I started to then go into a speech about how important practice was for learning math. Then I thought that sounded awfully similar to what I’d said to them at the beginning of the quarter. Then I realized they’re just like my daughter, they don’t want to get in the water and swim. So, I told them the story of my youngest daughter clinging to me and refusing to get in the water at swim lessons. I then asked the class if she would ever learn to swim. Then someone in the back of class yelled out “Throw her in the water!” I couldn’t have planted a better response. “Yes she needs to get in the water,” I responded.

I then went on to tell my students that I wasn’t sure what the math pool was or what it looked like, but I was sure that they needed to get in the math pool in order to learn math. I told them that I knew that some of them came to class and didn’t get in the math pool. I could tell because they had out a device that you can’t take in the pool. “Our cell phones?” one of the students replied. “Exactly!” I said. I went on to explain that just like in learning to swim there were going to be times when they felt like they were drowning, but that if they kept on working and asked questions that eventually they would learn the tasks.

After that day many more students submitted homework regularly, and very few had their cell phones out during class. The whole level of commitment to the class, both during class and doing outside of class work seemed to rise. I even heard students occasionally say to another student with a phone out during group time, “hey you can’t have that in the pool.”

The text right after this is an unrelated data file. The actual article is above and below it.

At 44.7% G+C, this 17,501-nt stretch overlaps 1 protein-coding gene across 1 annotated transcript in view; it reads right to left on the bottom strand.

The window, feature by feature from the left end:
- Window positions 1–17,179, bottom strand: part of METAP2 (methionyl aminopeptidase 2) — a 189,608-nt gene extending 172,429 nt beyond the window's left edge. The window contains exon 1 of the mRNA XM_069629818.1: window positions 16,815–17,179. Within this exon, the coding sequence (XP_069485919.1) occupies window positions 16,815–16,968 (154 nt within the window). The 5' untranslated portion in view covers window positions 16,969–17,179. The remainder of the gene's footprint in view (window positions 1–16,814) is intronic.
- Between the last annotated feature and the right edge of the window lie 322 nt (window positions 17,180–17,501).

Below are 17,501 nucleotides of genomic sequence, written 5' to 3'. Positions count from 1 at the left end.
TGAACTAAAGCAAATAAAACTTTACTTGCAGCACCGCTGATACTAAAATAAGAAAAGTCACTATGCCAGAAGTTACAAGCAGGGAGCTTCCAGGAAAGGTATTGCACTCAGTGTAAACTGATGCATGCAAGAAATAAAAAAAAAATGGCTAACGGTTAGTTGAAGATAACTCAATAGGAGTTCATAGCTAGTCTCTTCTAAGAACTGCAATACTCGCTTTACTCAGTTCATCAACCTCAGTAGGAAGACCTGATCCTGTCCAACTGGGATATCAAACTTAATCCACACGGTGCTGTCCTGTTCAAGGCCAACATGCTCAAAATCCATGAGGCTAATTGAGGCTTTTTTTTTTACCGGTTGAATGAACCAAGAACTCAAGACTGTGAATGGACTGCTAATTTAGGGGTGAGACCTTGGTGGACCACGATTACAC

This particular tale seemed to work so well that I use it anytime I have a class with a significant number of students that don’t seem to be putting in the time and effort that it will take for them to be successful. I find that it’s not just a good analogy for my students, but good analogy for me as well. I need to make sure that I provide a structure for my students so they’re willing to try thing out that they’re not sure about, that give them that feeling of drowning. But I also need to create a space that makes them feel safe enough to do that. The activities need to be well designed and I need to be sure to identify the good thinking that lead to the wrong answers.

One quarter, Fall 2013, I had a exceptional Math 105 class. They were already sitting together in groups talking about math before I walked into the room. Their attendance rates and homework submission rates were the highest I’ve ever seen. That class created a math pool, even before I got a chance to tell them the story. I’m not sure exactly how it happened, but I think it started the second day of class, when a brave student went to the front of the class to do a problem. About half way through he stopped and looked at me and said he was stuck. I asked the rest of the class if anyone had a suggestion to help him move on. Several gave suggestions, then the class narrowed in on a strategy. I took a step back and they finished the problem together. About half way through the quarter, I still ended up telling this class the story of my daughter not getting in the pool, however in this case I wanted them to know how excited I was that they’d created a math pool all on their own.